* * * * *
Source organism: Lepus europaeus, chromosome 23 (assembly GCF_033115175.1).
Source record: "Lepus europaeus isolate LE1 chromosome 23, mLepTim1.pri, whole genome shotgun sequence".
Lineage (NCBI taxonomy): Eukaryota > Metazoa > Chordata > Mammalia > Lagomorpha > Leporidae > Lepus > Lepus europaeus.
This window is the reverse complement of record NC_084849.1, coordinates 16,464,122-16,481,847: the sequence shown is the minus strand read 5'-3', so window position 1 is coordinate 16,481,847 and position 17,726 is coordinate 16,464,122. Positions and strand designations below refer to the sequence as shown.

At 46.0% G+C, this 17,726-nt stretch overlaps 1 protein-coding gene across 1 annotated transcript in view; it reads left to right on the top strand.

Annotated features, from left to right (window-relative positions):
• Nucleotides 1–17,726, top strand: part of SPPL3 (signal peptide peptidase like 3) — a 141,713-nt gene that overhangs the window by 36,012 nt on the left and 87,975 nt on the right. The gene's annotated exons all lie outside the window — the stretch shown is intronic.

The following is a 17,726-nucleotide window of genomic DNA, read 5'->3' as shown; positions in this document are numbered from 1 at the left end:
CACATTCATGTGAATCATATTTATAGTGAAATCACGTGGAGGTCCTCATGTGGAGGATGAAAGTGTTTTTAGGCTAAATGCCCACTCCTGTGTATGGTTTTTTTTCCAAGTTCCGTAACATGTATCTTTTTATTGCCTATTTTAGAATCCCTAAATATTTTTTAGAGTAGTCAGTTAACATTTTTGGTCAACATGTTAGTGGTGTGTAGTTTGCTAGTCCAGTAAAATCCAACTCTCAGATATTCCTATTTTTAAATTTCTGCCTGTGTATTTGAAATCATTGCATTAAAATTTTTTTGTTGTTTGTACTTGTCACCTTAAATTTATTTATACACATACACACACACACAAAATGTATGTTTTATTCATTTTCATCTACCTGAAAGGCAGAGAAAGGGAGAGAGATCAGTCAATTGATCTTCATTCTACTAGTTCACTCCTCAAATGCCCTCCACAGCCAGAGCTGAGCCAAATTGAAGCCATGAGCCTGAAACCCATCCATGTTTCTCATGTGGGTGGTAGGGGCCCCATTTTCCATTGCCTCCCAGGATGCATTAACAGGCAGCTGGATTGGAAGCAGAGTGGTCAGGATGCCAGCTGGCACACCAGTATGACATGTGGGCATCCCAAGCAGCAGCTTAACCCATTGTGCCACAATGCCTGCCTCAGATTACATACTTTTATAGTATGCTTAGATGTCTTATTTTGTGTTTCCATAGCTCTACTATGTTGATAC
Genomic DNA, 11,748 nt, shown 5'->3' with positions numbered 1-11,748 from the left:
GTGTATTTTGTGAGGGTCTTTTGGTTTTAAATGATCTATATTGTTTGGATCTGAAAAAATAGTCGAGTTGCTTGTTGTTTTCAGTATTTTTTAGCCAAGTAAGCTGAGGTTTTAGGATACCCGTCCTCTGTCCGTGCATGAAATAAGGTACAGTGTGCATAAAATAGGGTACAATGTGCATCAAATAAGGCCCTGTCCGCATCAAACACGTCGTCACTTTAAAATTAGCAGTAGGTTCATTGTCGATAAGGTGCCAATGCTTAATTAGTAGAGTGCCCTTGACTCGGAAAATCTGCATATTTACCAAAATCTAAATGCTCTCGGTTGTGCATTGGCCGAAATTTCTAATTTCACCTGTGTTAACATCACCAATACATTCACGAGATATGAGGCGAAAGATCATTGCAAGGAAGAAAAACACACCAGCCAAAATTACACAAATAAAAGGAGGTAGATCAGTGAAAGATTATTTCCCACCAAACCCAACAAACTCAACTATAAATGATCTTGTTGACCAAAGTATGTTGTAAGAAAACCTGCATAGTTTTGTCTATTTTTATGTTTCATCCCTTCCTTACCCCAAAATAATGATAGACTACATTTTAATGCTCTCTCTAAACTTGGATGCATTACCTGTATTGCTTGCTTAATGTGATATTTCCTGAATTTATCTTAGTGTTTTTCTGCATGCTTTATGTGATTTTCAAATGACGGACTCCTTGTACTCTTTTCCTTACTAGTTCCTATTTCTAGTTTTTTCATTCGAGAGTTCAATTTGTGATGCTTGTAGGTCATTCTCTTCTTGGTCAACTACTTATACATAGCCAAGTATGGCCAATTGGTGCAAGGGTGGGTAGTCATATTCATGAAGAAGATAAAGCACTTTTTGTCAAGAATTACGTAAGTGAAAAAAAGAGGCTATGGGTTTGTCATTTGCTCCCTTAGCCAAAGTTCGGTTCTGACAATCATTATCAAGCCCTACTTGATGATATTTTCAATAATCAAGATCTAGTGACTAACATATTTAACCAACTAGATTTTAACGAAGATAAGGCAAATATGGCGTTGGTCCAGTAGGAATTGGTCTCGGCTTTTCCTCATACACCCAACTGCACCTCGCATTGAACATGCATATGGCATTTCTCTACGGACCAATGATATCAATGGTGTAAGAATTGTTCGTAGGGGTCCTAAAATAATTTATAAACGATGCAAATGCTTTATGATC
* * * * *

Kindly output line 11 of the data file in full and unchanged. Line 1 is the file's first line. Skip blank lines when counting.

GTGTATTTTGTGAGGGTCTTTTGGTTTTAAATGATCTATATTGTTTGGATCTGAAAAAATAGTCGAGTTGCTTGTTGTTTTCAGTATTTTTTAGCCAAGTAAGCTGAGGTTTTAGGATACCCGTCCTCTGTCCGTGCATGAAATAAGGTACAGTGTGCATAAAATAGGGTACAATGTGCATCAAATAAGGCCCTGTCCGCATCAAACACGTCGTCACTTTAAAATTAGCAGTAGGTTCATTGTCGATAAGGTGCCAATGCTTAATTAGTAGAGTGCCCTTGACTCGGAAAATCTGCATATTTACCAAAATCTAAATGCTCTCGGTTGTGCATTGGCCGAAATTTCTAATTTCACCTGTGTTAACATCACCAATACATTCACGAGATATGAGGCGAAAGATCATTGCAAGGAAGAAAAACACACCAGCCAAAATTACACAAATAAAAGGAGGTAGATCAGTGAAAGATTATTTCCCACCAAACCCAACAAACTCAACTATAAATGATCTTGTTGACCAAAGTATGTTGTAAGAAAACCTGCATAGTTTTGTCTATTTTTATGTTTCATCCCTTCCTTACCCCAAAATAATGATAGACTACATTTTAATGCTCTCTCTAAACTTGGATGCATTACCTGTATTGCTTGCTTAATGTGATATTTCCTGAATTTATCTTAGTGTTTTTCTGCATGCTTTATGTGATTTTCAAATGACGGACTCCTTGTACTCTTTTCCTTACTAGTTCCTATTTCTAGTTTTTTCATTCGAGAGTTCAATTTGTGATGCTTGTAGGTCATTCTCTTCTTGGTCAACTACTTATACATAGCCAAGTATGGCCAATTGGTGCAAGGGTGGGTAGTCATATTCATGAAGAAGATAAAGCACTTTTTGTCAAGAATTACGTAAGTGAAAAAAAGAGGCTATGGGTTTGTCATTTGCTCCCTTAGCCAAAGTTCGGTTCTGACAATCATTATCAAGCCCTACTTGATGATATTTTCAATAATCAAGATCTAGTGACTAACATATTTAACCAACTAGATTTTAACGAAGATAAGGCAAATATGGCGTTGGTCCAGTAGGAATTGGTCTCGGCTTTTCCTCATACACCCAACTGCACCTCGCATTGAACATGCATATGGCATTTCTCTACGGACCAATGATATCAATGGTGTAAGAATTGTTCGTAGGGGTCCTAAAATAATTTATAAACGATGCAAATGCTTTATGATC